So what’s a parent to do? First, be aware of the risks. Every car has a blind spot that stands to make anything behind it – including a child – out of sight to the driver. The higher, bigger and/or longer the vehicle, the bigger it’s blind spot. Regardless of the size of your car, you should therefore always walk around it before backing up, and even then back up slowly. Although there are no current regulations requiring a baseline amount of rear view visibility, also be aware that there are cars (my minivan included) that now come equipped (or can be equipped) with a rear-view camera. My advice would be to rank this added feature at the top of your wish list.

Additional Resources:

Originally posted on Omaha World Herald’s Live Well Nebraska

Kids and Cars: Teen Driver Safety

News of teen car crash victims invariably get me choked up, but I have recently found myself thinking even more than usual about teenage drivers. I’m sure this is in large part due to the fact that my oldest child has now started talking about what car she hopes to drive in the not-too-distant future. I’m pretty sure it’s also because of the recent news detailing the incredibly sad local story about teenage sisters involved in a fatal crash.

But to be honest, this time of year always makes me think about the risks involved in newly licensed teens getting behind the wheel. I’m not sure why the time of year should make a difference – since the premature death of a teenager is without exception an horribly sad occasion in any season. But there’s apparently something even more devastatingly newsworthy about covering the senseless loss of life when it happens on prom night or just after graduation when teens should be excitedly preparing to embark on their future, not being laid to rest.

Needless to say, my heart always goes out to the families and friends of the more than 3000 teens who die in motor vehicle crashes each year. At the same time, my thoughts also turn immediately towards helping make sure you and every other parent (myself included) know what parents can do to protect our own children from such a tragedy.

It’s important to start by being aware of just how common it is for teenagers to be involved in motor vehicle crashes. Not only do car crashes continue to rank as the number one cause of death for teens, but 16 to 19 year olds are four times more likely to be fatally injured than 25 to 69 year olds.

Having said that, I feel the need to assure you (and my own teenagers, if they happen to read this) that my goal here isn’t to convince you that you should take away the car keys until your child reaches the age of 25. Rather, it’s to tell you that there is good evidence to support the notion that what you do as a parent, including the limits you set when it comes to your teen’s introduction to driving, is exceedingly important.

So what can you do to limit your teen’s crash risk? The good news is there’s actually a lot you can do.

  • Practice, practice, practice. Be aware that a teen’s greatest lifetime risk of crashing is in the first 6 months after getting a driver’s license – a risk that is in large part attributed to inexperience. In fact, seventy-five percent of all serious crashes involving teens have been related to three main critical errors of inexperience – lack of scanning for (and responding to) hazards, going too fast for road conditions, and distractions. Based on what we now know, however, the number of supervised hours that teens get behind the wheel before getting their driver’s licenses makes a big difference.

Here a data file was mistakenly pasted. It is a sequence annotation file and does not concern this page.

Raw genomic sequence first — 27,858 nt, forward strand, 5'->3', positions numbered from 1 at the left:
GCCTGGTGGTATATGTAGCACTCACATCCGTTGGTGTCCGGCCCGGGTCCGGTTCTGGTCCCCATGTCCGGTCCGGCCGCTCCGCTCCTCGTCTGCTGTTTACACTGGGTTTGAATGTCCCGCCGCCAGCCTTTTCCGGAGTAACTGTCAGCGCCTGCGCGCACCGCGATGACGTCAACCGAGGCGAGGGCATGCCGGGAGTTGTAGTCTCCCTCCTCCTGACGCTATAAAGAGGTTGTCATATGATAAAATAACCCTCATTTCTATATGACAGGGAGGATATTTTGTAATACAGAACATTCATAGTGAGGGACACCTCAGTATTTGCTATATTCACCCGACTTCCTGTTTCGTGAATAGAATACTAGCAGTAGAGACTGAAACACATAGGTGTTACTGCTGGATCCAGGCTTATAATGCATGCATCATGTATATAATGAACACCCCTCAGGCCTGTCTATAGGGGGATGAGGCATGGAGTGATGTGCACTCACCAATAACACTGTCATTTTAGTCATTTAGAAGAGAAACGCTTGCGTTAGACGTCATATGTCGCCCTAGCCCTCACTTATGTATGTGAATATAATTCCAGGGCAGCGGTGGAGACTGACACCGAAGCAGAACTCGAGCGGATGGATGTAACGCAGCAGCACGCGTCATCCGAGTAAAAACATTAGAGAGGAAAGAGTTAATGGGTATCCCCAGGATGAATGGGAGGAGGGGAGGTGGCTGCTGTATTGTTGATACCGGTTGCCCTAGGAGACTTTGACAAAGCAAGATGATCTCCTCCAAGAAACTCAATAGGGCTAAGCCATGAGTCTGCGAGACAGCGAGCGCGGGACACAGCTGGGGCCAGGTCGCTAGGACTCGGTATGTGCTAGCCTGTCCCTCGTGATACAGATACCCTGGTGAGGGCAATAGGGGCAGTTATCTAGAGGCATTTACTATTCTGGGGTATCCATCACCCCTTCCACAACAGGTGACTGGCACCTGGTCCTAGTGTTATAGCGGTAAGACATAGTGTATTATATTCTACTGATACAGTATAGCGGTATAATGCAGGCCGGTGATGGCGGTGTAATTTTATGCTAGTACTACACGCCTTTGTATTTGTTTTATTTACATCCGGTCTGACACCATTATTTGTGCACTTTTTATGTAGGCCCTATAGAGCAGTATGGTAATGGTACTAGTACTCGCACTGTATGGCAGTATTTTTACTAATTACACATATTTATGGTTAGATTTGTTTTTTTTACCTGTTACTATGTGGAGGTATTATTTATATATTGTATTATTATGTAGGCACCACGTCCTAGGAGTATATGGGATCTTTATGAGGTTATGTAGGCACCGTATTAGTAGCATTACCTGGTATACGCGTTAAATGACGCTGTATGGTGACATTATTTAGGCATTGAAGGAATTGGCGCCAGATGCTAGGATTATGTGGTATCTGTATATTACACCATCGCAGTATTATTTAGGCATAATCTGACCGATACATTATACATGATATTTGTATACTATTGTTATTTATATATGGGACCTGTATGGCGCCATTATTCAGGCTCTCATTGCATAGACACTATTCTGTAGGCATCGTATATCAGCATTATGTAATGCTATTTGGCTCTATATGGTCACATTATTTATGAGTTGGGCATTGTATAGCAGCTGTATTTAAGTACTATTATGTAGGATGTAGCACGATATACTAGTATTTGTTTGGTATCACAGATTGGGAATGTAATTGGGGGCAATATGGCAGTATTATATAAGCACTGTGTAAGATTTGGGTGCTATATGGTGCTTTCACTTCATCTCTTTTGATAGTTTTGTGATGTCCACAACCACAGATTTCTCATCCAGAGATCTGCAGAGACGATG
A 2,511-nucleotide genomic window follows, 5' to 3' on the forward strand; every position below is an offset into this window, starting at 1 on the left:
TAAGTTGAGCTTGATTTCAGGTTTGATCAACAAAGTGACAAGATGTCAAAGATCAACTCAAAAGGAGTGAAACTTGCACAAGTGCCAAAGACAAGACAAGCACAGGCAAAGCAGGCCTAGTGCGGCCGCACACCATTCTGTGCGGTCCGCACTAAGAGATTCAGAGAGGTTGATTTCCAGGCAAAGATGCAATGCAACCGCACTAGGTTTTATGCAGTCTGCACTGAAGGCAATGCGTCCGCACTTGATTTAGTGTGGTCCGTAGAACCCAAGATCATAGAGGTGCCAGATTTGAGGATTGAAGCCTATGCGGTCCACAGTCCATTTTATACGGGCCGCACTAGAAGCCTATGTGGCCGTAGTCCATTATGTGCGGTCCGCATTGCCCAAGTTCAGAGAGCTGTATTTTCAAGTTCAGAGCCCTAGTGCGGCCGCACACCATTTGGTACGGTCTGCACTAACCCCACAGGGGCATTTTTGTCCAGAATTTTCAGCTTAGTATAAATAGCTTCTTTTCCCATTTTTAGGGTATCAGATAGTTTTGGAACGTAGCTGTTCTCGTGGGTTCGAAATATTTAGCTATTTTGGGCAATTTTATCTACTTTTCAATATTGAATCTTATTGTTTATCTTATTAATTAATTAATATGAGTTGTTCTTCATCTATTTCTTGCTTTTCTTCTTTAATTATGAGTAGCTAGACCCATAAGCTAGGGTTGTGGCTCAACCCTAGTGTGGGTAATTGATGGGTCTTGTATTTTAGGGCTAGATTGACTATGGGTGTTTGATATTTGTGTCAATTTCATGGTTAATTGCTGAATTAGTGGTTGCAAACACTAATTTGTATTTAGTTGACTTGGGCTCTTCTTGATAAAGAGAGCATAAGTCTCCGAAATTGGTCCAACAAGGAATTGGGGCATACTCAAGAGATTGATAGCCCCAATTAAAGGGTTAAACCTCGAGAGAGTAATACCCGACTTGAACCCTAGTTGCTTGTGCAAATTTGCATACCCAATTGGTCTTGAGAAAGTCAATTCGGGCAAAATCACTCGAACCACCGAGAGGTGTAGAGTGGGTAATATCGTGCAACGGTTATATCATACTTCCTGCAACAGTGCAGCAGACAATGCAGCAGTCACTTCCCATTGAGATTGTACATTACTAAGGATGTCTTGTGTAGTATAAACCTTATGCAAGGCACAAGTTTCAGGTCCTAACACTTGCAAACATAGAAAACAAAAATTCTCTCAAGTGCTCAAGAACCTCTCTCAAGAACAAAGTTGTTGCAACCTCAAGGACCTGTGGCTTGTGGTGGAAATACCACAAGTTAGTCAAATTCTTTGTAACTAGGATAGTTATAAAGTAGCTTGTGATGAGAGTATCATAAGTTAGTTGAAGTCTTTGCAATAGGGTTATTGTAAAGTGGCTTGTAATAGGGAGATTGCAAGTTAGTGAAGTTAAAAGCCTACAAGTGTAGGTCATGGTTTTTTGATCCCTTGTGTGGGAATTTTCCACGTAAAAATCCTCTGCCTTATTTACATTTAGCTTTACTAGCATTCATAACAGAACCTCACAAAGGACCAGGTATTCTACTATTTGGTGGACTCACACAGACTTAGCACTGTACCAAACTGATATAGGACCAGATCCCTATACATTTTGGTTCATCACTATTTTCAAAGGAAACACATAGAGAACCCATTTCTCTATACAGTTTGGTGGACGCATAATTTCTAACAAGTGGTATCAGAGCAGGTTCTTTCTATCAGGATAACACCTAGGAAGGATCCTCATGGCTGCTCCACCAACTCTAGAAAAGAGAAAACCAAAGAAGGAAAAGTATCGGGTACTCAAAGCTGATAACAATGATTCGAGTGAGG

• Set limits. It should come as no surprise that parents who set appropriate boundaries –– both on and off the road – have been shown to have a big impact on their children’s health and well being. Teen drivers are no exception. According to a study published in Pediatrics, teen drivers whose parents set and enforced rules were more likely to wear seat belts and less likely to speed, get in crashes, drink and drive, or use cell phones.
  • Help your teen avoid distractions. While it’s a good idea to avoid any and all distractions that stand to interfere with your teen’s undivided attention, there are 2 driving distractions in particular that have been proven to kill teens: cell phones and other teen passengers. In fact, nearly two out of three teen crash deaths for 16-year-old new drivers involve additional teen passengers.
  • Know the rules. Every state is different when it comes to laws about teen driving and learner’s permits. A majority of states – Nebraska included – place restrictions on new drivers in the first 6 to 12 months of driving. Referred to as a Graduated Driver’s License (GDL), such limits as nighttime and passenger restrictions have been proven to reduce crash risk. Nebraska’s GDL restrictions include no driving between midnight and six a.m. until the age of 17, and no passengers other than family members for the first 6 months of driving.
  • Agree upon the rules of the road. This is easiest done by printing out a Parent-Teen Driving Agreement (such as the one from the CDC or Checkpoints) and making sure you and your teen both take it seriously
  • Drive by example. Just as with every other aspect of parenthood, your teen driver will be watching you. Logging lots of supervised practice hours is definitely important for your teen’s future driving safety, but so is serving as a role model by making sure you always wear your seatbelt and put down your cell phone while driving.

For more very valuable information on teen driver safety, I recommend the following sites:

Originally posted on Omaha World Herald’s Live Well Nebraska